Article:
Buck Converter Switching Circuit

Without diving too much into the theory, inductors store energy in a magnetic field and resist the change in current. When an inductor sees a change in current, it tries to maintain that current by increasing the voltage until they run out of energy. This is why in our relay boards we use a diode across the coil to limit flyback voltage spikes, which could cause damage the switching transistor, as shown below.

alt text

Click the image for a closer look!

Finding the problem


Back to the ESP32 Thing Plus though. Now that I had a power supply that was able to replicate the problem some of the users were experiencing, I was able to connect my oscilloscope to the VBUS pin to see what was happening:

Oscilloscope trace of VUSB

After seeing the peak voltage of 8.24V, I went back to the datasheet for the CP2102 and saw that the absolute maximum input voltage on VBUS was 5.8V. I performed the same test with a linear power supply, which still had a small overshoot, but at only 5.68V it was at least below the limit:

Linear Power Supply Response

I suspected the problem was a result of inrush current and I turned my attention to the ceramic capacitors, which have a low equivalent series resistance (which you can learn more about here). Having a small ESR value is good because it allows the capacitor to respond quickly to voltage ripple, but when it first charges up it can cause a large initial spike in current. At first it might be tempting to just remove capacitors, but as the waveform below shows, without capacitors the ripple from the switching power supply would generate too much high frequency noise on the VBUS rail.

Oscilloscope trace of VUSB without bypass capacitors

Without the capacitors though, we can see that the initial voltage spike is gone. Knowing that the low ESR capacitors are causing a problem but that removing capacitors creates a new problem, I needed to find the middle ground, which can done by adding intentionally adding ESR to capacitors with a small value resistor in series with the capacitor. Another problem, however, is that because of where the capacitors are placed, adding a series resistor to the capacitors would add a lot of time reworking the board to move traces and vias.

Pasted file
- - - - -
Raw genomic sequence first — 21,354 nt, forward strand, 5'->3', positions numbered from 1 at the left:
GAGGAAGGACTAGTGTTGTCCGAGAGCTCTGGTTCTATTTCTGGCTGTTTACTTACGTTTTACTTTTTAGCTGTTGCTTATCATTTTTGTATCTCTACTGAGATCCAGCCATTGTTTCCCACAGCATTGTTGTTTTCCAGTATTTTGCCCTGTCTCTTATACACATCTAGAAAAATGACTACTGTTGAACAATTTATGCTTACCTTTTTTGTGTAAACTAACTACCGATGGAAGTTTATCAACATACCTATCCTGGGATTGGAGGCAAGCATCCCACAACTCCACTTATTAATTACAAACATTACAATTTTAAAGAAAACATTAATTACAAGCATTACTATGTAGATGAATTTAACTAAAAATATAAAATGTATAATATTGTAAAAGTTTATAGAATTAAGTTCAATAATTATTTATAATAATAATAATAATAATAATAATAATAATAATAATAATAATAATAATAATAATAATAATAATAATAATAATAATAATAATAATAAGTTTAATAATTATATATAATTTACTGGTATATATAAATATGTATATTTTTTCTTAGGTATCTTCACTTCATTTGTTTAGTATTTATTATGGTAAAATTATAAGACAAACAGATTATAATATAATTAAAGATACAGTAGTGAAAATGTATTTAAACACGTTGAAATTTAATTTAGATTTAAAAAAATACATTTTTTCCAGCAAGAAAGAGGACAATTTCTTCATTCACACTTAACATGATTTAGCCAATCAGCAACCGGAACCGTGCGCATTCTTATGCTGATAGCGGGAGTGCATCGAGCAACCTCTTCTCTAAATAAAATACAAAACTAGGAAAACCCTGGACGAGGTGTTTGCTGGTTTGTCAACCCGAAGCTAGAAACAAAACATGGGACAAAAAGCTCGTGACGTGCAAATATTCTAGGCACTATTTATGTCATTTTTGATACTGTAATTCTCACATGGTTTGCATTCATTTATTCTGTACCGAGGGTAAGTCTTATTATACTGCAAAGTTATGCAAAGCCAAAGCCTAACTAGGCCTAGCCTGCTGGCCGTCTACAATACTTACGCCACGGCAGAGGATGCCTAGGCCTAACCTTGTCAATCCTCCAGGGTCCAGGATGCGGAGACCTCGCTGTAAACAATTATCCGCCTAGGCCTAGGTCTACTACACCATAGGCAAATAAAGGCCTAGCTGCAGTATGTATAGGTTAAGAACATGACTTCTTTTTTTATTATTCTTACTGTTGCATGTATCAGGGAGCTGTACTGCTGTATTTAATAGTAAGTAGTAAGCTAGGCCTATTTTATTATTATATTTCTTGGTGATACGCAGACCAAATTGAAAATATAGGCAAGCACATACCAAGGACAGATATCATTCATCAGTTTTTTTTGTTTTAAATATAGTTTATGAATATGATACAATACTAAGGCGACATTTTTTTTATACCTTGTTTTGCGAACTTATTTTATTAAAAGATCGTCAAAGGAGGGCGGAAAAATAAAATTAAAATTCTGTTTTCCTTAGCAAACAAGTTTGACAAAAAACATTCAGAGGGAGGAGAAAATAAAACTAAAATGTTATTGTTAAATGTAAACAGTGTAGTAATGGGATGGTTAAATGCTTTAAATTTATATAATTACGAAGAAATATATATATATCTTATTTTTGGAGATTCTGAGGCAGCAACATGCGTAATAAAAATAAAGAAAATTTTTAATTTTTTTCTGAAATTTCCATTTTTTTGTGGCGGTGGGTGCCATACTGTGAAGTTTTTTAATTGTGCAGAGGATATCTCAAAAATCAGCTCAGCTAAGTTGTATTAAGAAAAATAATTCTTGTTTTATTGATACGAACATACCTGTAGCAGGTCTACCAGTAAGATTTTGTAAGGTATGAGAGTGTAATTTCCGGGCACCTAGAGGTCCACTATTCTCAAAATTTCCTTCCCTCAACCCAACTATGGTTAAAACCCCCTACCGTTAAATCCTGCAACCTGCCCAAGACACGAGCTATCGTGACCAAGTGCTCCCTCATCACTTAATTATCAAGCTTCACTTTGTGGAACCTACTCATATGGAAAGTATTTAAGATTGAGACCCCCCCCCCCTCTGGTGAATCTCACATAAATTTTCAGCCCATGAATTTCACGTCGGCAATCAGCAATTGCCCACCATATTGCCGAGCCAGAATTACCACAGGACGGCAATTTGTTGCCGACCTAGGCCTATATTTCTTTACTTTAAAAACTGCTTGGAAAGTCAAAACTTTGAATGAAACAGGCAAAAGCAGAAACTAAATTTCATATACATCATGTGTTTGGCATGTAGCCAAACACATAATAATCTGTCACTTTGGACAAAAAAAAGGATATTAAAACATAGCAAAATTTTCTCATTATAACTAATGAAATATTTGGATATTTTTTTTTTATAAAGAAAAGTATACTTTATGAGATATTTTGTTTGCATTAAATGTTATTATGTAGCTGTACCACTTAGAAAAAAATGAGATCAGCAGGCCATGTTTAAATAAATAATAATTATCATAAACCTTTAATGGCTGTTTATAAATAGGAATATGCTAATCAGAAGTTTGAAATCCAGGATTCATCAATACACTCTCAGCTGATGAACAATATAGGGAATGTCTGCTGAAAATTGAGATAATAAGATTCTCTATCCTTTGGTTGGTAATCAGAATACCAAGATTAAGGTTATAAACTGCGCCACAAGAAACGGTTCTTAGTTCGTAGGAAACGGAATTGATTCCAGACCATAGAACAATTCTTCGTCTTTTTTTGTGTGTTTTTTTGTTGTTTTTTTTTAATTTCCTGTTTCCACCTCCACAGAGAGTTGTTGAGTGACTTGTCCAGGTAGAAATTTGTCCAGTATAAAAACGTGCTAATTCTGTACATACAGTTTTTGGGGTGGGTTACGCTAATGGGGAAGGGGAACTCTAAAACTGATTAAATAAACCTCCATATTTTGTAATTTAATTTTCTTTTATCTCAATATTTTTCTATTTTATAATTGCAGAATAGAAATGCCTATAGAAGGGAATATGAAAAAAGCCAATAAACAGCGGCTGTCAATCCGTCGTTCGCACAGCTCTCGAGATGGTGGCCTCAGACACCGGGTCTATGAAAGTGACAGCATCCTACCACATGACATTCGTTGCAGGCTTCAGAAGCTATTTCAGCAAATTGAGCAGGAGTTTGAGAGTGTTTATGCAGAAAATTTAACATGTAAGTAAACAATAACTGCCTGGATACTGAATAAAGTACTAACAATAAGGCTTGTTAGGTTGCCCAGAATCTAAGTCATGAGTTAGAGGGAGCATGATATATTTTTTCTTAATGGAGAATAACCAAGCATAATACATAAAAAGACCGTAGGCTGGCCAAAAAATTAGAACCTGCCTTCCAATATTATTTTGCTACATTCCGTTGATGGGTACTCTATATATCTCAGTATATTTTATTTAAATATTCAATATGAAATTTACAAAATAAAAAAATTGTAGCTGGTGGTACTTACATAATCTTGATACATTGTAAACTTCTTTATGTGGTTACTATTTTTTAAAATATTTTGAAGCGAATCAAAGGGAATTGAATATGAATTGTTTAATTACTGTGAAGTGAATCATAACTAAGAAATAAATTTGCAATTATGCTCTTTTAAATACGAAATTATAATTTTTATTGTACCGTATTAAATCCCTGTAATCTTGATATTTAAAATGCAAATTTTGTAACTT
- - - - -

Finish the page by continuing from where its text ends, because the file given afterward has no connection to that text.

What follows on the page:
Highlight of Capacitors connected to VBUS

Before investing the time moving traces around, there was more room available around the CP2102, which gave me another idea. After checking with the datasheet again to see that the input current for the CP2102 was around 20mA during normal operation, I wanted to see if adding a resistor in series between VBUS and the supply pins of the IC could fix the problem. After using my decade resistance box, I settled on value of 10 ohms, which produced the following result:

Oscilloscope traces on the high side and low side of the 10 ohm resistor

The yellow trace is on the high side of the resistor connected to VBUS, and the blue trace is connected to the low side of the resistor connected to the supply pins of the CP2102. As you can see, the spike still makes it through the resistor, but instead of reaching a peak voltage of 8.3V it only peaks at 4.48V. The time scale of 5us/div makes it look like the CP2102 drops back down to around 3V and stays there, but the actual voltage drop with this supply is around 200mV and gets to a steady state voltage within 200us.